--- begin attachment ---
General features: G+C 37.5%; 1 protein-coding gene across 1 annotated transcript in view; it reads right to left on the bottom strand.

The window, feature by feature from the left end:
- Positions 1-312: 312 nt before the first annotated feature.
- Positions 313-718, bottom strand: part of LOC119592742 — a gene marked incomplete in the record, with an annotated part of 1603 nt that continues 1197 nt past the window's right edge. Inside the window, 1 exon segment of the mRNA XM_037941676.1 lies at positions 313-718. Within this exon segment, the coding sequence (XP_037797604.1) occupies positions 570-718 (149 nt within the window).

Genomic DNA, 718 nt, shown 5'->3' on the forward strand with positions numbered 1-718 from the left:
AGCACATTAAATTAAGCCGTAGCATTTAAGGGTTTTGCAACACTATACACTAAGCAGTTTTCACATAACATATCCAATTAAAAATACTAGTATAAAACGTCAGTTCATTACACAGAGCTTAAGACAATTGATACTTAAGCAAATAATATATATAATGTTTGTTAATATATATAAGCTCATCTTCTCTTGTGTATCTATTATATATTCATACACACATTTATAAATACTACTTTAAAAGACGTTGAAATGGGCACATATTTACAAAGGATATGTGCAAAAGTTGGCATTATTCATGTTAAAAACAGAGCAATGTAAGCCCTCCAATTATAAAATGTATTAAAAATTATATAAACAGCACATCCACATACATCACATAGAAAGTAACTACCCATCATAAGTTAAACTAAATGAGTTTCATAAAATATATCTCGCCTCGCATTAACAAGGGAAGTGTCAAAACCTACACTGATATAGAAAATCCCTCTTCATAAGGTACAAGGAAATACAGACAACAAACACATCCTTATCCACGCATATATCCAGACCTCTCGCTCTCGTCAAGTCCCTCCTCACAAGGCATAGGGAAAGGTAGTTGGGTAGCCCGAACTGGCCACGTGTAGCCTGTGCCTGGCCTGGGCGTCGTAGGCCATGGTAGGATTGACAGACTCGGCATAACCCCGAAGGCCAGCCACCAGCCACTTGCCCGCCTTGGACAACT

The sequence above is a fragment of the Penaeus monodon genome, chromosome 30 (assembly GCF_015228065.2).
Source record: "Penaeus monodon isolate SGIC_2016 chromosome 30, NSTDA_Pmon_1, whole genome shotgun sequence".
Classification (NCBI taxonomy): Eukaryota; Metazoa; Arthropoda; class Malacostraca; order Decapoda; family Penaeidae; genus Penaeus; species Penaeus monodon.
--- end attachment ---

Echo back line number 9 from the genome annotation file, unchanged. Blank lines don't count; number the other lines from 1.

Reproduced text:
Classification (NCBI taxonomy): Eukaryota; Metazoa; Arthropoda; class Malacostraca; order Decapoda; family Penaeidae; genus Penaeus; species Penaeus monodon.